Hong Kong is one of those places I will probably never get tired of. Ask me where I would go if I had a plane ticket to anywhere in the world, and Hong Kong would probably be one of my top choices. What is it about Hong Kong that I love so much? For starters, just being in the city makes me happy. The modern setting of Hong Kong Island mixed with the traditional Chinese and cosmopolitan charms of Kowloon, as well as the natural beauty just outside the urban areas is such a great combination in my book. And the food is magnificent too!
The first time we landed in Hong Kong, I didn’t know what to expect. I had only seen Hong Kong in the movies, and all I knew about was the picturesque skyline and the great dim sum. As our Uber Toyota van rolled into the city past midnight, I knew immediately that I would love this city. The van dropped us off in the middle of Tsim Sa Tsui (尖沙咀). Our accommodations for the next few days would be the Mirador Mansions, adjacent to the famous Chungking Mansions. The Mansions are known for their densely-packed collection of shops, restaurants, offices, and guesthouses. They have been referred to as a whole world within a building, and it certainly felt like that. My wife wasn’t really thrilled about the Mansion’s first impression, especially at around 2AM, but I think it was a perfect introduction to Hong Kong. Overall the guest house was cheap, clean, and right in the middle of the city.
The next morning, I was up bright and early to photograph Victoria Harbor. Just a quick walk from the Mansions, Victoria Harbor is a great place to take in the iconic Hong Kong Skyline. It was a foggy morning, which made it perfect for black and white photos.
After breakfast, we headed off to Hong Kong Island and the Central District. I enjoyed wandering around with my family more than taking photos. Personally, I prefer the less corporate atmosphere of Kowloon over Central. Still a great time, though!
That evening, after an unsuccessful photo at Victoria Peak (the fog can be so unpredictable up there), we headed back to Kowloon and took in the evening skyline. Thanks to my friend and fellow photographer Jackson Hung for taking us to this great spot.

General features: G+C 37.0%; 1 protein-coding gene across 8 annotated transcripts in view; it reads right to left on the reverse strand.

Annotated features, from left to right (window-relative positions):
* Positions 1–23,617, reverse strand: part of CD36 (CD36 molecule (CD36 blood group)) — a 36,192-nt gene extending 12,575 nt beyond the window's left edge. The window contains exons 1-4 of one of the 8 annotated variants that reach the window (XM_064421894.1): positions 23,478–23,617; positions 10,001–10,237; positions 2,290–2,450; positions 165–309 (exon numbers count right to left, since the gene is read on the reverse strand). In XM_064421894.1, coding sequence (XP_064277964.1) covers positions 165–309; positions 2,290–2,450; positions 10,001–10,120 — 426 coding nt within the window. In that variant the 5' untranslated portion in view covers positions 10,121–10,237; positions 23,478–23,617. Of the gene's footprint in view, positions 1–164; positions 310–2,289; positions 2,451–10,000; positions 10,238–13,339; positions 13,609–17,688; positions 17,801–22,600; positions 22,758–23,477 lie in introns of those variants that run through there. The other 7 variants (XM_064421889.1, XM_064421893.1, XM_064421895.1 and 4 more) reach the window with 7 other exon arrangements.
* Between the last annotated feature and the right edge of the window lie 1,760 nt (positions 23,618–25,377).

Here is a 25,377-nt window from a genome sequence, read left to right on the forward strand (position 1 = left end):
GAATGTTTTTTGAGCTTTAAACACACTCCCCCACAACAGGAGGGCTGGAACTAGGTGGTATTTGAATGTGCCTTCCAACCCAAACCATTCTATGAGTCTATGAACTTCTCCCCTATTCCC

The first trip was a short but good introduction to Hong Kong. And I was hungry for more.
A few months later, we were back in Hong Kong for the second time. I enjoyed this trip a lot more because we were already familiar with the area. I also made a lot more photos that I am happy with. On day 1, my wife let me explore on my own for a day while she went to Disneyland with our daughter. This was my absolute favorite part of the trip (not because my wife wasn’t there, of course ;)). My plan was to walk the entire length of Nathan Road all the way to Cheung Sha Wan, where I would meet Jackson that evening. I’m not sure about the distance, but it took me all day (stopping to eat and photograph of course), and I logged over 25,000 steps that day according to my activity tracker. I started at Victoria harbor and stopped a bit along Jordan Road, Yau Ma Tei, and Mong Kok.
I met up with Jackson, we headed over Sham Shui Po, which is absolutely awesome for street photography, especially at night.
And here’s a cool behind-the-scenes shot of me as I was taking the photo of the bus in Sham Shui Po. Photo by the awesome Jackson Hung.